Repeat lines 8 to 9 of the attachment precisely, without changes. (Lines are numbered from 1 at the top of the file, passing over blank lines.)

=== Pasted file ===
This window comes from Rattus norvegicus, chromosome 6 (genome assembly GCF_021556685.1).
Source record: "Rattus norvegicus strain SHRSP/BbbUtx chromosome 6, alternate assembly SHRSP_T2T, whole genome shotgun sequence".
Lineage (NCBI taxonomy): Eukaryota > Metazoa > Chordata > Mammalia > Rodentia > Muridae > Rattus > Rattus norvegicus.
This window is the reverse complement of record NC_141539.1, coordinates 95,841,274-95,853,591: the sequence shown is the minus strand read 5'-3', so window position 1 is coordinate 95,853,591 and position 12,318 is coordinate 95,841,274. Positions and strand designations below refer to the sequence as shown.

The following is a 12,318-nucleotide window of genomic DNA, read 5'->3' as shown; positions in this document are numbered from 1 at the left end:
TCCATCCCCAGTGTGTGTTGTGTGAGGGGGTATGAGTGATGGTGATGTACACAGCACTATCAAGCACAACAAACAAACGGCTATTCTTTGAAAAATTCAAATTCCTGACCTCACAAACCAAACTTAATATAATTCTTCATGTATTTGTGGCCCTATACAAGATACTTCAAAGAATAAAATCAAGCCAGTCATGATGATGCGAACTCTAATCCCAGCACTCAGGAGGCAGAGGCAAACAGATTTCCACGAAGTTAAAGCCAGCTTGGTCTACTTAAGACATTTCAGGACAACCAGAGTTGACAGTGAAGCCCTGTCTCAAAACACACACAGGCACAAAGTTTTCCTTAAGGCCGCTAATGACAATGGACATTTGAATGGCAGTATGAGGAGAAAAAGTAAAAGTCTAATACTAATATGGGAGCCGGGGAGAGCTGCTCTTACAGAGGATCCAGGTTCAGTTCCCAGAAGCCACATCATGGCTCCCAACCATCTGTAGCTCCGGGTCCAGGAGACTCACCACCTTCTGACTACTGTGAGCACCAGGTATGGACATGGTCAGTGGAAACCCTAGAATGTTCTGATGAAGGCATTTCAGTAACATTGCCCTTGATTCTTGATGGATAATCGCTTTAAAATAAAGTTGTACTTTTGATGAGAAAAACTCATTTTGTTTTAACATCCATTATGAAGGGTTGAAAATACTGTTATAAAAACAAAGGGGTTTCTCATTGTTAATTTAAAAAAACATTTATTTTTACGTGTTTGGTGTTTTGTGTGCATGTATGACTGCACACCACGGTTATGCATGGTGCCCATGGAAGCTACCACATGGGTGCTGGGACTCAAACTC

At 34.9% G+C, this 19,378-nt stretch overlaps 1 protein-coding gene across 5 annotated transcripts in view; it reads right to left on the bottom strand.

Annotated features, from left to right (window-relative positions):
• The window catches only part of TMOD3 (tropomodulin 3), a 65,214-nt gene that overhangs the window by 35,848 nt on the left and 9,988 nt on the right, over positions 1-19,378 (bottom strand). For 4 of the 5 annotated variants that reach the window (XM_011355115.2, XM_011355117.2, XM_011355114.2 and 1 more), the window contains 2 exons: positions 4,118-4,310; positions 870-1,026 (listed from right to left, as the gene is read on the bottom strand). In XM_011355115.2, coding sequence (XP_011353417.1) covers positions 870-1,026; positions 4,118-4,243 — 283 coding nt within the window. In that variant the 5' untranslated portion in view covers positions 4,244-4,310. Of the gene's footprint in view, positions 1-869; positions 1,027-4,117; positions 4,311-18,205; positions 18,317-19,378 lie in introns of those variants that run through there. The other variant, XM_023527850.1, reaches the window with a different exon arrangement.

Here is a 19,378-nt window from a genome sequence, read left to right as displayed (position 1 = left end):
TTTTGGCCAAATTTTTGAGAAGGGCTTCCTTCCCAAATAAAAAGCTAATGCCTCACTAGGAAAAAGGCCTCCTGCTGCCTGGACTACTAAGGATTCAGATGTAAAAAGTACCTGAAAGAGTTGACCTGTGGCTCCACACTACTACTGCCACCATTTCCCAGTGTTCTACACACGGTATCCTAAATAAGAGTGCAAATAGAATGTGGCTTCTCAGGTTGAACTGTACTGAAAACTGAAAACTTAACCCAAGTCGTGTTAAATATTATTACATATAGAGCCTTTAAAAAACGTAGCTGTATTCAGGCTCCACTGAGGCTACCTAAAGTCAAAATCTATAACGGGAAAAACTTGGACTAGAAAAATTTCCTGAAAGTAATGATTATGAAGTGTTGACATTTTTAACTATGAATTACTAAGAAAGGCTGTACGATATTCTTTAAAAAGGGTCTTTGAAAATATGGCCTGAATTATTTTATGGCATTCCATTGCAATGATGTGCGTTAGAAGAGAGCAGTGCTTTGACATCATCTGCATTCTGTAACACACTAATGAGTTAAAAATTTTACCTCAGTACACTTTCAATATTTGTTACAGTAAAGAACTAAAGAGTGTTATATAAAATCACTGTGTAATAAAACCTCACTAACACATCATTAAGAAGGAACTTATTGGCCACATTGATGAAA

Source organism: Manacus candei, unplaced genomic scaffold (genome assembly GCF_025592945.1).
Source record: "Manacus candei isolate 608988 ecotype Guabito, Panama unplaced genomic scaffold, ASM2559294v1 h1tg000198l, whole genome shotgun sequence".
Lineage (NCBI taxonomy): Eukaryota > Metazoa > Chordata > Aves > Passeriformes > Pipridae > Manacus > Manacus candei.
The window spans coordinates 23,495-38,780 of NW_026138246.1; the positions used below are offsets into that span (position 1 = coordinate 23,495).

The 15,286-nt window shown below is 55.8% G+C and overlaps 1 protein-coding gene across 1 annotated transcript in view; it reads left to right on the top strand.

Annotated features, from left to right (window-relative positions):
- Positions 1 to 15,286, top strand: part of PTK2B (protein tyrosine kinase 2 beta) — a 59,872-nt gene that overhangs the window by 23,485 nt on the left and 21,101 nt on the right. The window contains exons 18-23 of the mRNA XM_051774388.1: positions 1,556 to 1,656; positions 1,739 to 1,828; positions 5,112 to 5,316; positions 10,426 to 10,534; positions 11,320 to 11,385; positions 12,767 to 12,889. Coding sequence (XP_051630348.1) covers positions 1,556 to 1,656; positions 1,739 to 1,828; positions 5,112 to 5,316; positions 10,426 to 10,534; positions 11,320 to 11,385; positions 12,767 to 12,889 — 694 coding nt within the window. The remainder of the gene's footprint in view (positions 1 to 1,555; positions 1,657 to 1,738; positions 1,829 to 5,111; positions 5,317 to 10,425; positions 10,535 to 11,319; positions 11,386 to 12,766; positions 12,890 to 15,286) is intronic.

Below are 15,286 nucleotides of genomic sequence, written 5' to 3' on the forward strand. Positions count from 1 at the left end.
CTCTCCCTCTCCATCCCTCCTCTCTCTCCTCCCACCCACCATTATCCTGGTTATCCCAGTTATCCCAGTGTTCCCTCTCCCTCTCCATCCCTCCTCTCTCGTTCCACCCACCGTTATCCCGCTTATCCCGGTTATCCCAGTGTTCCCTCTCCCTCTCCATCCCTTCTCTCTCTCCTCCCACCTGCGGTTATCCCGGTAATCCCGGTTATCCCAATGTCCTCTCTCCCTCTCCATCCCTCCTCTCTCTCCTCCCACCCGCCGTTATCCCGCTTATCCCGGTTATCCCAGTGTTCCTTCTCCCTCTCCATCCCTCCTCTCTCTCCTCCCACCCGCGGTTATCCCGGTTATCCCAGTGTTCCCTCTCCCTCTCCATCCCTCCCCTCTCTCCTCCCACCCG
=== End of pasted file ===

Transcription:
Annotated features, from left to right (window-relative positions):
• The window catches only part of TMOD3 (tropomodulin 3), a 65,214-nt gene that overhangs the window by 35,848 nt on the left and 9,988 nt on the right, over positions 1-19,378 (bottom strand). For 4 of the 5 annotated variants that reach the window (XM_011355115.2, XM_011355117.2, XM_011355114.2 and 1 more), the window contains 2 exons: positions 4,118-4,310; positions 870-1,026 (listed from right to left, as the gene is read on the bottom strand). In XM_011355115.2, coding sequence (XP_011353417.1) covers positions 870-1,026; positions 4,118-4,243 — 283 coding nt within the window. In that variant the 5' untranslated portion in view covers positions 4,244-4,310. Of the gene's footprint in view, positions 1-869; positions 1,027-4,117; positions 4,311-18,205; positions 18,317-19,378 lie in introns of those variants that run through there. The other variant, XM_023527850.1, reaches the window with a different exon arrangement.